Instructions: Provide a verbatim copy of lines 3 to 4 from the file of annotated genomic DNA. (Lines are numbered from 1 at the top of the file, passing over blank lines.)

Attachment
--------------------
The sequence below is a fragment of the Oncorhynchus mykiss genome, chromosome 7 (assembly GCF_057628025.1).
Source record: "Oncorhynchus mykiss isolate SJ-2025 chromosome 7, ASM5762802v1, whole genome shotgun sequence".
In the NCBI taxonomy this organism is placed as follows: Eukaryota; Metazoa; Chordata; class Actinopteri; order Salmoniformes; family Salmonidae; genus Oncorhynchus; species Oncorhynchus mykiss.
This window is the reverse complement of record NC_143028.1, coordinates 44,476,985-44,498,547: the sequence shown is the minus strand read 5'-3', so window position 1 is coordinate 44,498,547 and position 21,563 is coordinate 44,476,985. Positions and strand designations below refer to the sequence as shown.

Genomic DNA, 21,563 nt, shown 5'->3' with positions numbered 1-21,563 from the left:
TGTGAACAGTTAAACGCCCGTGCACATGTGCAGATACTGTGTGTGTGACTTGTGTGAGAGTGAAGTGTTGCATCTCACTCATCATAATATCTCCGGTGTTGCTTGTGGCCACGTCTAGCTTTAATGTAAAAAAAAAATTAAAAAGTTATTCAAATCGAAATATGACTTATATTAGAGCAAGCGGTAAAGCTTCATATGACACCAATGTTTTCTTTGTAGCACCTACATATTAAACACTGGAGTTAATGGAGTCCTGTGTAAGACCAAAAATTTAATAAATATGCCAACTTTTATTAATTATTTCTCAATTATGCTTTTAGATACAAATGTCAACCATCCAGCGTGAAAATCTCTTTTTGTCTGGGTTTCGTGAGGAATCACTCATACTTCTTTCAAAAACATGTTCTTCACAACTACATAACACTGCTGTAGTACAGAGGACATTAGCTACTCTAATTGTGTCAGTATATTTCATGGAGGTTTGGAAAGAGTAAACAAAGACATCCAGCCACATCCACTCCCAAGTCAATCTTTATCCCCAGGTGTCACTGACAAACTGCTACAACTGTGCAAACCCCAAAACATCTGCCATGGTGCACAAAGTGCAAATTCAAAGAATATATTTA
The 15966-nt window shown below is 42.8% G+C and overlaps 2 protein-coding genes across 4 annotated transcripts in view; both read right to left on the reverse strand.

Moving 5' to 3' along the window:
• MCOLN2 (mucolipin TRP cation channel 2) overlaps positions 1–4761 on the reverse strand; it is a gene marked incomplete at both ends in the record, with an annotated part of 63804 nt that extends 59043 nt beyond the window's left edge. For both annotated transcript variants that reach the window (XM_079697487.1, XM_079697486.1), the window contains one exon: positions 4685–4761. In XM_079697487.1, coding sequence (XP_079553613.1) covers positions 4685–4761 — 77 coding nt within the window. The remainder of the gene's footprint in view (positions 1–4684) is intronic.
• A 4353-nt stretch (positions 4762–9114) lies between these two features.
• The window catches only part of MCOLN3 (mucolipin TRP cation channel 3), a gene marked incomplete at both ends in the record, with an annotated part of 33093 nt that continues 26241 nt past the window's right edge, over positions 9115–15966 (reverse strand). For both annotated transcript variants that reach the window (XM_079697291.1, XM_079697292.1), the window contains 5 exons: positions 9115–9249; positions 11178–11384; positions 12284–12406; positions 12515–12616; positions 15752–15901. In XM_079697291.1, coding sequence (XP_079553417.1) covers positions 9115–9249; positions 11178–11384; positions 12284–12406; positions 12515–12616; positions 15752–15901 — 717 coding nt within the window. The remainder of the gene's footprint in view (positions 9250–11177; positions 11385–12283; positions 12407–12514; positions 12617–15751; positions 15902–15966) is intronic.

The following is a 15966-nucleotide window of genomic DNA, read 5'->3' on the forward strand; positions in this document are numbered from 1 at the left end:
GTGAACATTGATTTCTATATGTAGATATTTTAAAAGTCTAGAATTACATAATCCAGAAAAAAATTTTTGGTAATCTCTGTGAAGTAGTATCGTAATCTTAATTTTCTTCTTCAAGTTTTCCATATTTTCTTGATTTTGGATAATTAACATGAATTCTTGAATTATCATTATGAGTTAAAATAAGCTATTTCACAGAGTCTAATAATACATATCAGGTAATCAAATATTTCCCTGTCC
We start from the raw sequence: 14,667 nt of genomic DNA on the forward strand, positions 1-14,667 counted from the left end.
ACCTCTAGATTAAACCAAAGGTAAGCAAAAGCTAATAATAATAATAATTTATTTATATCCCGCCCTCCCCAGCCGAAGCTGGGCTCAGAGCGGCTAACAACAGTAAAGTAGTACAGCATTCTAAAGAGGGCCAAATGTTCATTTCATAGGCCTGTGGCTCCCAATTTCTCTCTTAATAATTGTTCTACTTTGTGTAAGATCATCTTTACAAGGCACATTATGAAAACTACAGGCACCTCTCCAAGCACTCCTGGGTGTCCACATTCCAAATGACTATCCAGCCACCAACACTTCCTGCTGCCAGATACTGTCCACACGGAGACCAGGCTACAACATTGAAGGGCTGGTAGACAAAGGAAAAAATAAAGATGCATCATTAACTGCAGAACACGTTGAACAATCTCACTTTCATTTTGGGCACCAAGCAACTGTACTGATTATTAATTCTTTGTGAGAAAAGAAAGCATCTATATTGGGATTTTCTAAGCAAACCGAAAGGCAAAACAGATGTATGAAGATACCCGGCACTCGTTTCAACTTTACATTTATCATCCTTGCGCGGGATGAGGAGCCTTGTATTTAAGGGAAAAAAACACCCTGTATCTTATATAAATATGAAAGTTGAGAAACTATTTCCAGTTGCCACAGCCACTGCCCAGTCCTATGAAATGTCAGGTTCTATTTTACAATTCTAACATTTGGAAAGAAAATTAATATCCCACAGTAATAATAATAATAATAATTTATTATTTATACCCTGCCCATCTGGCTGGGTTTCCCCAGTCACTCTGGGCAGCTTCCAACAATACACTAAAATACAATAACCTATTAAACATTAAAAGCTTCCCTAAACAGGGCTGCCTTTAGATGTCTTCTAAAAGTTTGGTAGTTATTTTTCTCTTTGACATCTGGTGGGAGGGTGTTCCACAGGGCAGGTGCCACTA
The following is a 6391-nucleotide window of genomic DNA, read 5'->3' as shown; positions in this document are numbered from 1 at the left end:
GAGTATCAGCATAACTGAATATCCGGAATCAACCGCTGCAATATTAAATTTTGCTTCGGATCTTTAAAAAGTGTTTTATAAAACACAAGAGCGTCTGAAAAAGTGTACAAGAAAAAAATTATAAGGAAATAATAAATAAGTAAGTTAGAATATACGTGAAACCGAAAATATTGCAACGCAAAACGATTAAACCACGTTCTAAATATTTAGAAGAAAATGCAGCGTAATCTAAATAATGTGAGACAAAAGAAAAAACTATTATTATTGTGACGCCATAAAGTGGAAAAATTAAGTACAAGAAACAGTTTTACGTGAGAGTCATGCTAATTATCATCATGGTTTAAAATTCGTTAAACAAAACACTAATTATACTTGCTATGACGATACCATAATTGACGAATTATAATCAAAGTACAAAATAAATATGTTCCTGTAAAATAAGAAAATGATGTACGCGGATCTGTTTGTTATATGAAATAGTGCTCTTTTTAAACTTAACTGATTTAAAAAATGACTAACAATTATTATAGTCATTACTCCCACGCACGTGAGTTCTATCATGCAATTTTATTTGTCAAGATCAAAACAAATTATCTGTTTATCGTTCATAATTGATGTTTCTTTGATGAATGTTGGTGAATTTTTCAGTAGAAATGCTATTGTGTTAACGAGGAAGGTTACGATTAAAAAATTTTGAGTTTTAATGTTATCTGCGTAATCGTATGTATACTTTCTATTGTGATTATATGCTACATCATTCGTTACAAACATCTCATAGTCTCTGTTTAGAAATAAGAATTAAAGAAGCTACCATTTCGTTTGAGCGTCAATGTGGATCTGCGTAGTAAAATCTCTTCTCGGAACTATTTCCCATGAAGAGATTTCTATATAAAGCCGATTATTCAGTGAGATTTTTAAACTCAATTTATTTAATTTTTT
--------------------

In the NCBI taxonomy this organism is placed as follows: Eukaryota; Metazoa; Chordata; class Actinopteri; order Salmoniformes; family Salmonidae; genus Oncorhynchus; species Oncorhynchus mykiss.
This window is the reverse complement of record NC_143028.1, coordinates 44,476,985-44,498,547: the sequence shown is the minus strand read 5'-3', so window position 1 is coordinate 44,498,547 and position 21,563 is coordinate 44,476,985. Positions and strand designations below refer to the sequence as shown.